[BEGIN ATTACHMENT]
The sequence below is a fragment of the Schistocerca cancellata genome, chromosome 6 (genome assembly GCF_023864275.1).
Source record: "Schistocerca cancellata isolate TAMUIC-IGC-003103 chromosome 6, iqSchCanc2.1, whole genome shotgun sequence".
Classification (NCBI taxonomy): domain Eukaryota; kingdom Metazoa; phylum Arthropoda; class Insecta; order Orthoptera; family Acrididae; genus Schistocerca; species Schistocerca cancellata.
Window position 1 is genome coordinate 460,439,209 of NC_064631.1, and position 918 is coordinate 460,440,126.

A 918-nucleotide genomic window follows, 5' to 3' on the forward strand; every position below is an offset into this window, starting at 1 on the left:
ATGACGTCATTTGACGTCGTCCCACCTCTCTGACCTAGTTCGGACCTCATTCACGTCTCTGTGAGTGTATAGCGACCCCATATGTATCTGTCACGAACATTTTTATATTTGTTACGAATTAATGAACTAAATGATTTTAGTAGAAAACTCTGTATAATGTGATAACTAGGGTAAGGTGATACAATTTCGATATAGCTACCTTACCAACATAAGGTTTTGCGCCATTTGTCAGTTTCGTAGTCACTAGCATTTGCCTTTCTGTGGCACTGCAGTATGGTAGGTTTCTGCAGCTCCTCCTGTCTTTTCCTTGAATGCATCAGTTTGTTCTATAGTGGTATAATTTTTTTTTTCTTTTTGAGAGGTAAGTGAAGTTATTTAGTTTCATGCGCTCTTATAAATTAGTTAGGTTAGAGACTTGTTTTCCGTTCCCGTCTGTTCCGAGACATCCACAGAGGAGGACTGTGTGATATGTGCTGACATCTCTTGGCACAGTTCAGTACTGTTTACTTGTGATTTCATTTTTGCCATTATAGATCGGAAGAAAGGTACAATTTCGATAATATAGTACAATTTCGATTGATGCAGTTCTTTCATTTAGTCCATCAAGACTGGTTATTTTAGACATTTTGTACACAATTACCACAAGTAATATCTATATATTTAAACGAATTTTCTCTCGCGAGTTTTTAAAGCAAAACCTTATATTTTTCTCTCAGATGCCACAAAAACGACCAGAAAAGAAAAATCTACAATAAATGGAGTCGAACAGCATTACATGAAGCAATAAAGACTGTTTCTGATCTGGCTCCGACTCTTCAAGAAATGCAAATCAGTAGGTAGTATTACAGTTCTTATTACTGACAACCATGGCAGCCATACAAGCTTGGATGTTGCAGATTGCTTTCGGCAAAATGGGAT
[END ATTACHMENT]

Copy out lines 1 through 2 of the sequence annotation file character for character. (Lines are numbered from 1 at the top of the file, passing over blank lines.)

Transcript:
The sequence below is a fragment of the Schistocerca cancellata genome, chromosome 6 (genome assembly GCF_023864275.1).
Source record: "Schistocerca cancellata isolate TAMUIC-IGC-003103 chromosome 6, iqSchCanc2.1, whole genome shotgun sequence".